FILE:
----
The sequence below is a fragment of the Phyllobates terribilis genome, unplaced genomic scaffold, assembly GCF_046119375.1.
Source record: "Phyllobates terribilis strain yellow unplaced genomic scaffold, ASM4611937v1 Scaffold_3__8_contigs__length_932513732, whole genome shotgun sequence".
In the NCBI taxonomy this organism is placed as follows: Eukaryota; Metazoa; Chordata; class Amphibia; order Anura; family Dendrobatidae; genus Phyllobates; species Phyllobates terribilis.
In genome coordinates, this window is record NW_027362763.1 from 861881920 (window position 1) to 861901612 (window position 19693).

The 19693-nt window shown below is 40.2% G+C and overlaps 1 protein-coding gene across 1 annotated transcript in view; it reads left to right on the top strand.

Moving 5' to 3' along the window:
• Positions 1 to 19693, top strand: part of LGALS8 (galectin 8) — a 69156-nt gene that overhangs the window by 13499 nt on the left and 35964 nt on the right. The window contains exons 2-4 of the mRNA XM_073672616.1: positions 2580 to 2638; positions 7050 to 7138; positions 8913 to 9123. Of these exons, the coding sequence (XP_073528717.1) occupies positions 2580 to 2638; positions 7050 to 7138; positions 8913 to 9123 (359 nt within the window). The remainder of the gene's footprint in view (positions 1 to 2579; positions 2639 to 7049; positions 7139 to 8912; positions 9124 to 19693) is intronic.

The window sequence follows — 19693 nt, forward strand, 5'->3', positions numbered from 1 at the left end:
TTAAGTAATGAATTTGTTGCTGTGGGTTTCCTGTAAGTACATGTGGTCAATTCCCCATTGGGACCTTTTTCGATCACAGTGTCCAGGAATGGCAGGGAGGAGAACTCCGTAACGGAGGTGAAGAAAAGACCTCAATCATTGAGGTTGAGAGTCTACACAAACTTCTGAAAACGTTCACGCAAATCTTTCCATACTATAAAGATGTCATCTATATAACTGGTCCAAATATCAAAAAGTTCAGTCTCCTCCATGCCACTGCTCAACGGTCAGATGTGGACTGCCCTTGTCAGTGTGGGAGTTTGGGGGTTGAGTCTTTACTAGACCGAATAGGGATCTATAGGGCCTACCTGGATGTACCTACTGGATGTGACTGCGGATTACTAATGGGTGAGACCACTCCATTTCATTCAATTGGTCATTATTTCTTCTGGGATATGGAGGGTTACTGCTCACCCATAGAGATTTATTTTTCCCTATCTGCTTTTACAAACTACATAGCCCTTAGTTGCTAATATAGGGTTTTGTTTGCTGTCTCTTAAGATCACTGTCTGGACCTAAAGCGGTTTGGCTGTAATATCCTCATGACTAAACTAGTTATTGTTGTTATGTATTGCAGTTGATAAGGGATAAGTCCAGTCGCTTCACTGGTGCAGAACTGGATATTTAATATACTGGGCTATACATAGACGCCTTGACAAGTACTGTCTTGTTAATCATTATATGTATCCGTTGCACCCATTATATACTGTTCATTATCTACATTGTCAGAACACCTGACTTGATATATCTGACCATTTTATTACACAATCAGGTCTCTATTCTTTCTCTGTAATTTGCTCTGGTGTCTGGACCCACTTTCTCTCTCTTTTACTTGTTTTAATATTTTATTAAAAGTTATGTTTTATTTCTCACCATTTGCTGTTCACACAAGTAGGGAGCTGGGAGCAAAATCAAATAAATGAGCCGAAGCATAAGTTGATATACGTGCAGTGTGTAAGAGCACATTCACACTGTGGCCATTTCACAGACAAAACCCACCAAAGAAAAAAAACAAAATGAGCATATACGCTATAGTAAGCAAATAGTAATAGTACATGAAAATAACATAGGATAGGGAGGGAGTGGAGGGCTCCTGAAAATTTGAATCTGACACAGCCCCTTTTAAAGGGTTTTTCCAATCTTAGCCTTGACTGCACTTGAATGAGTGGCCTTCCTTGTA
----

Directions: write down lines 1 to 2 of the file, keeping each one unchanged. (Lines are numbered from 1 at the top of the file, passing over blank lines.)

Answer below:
The sequence below is a fragment of the Phyllobates terribilis genome, unplaced genomic scaffold, assembly GCF_046119375.1.
Source record: "Phyllobates terribilis strain yellow unplaced genomic scaffold, ASM4611937v1 Scaffold_3__8_contigs__length_932513732, whole genome shotgun sequence".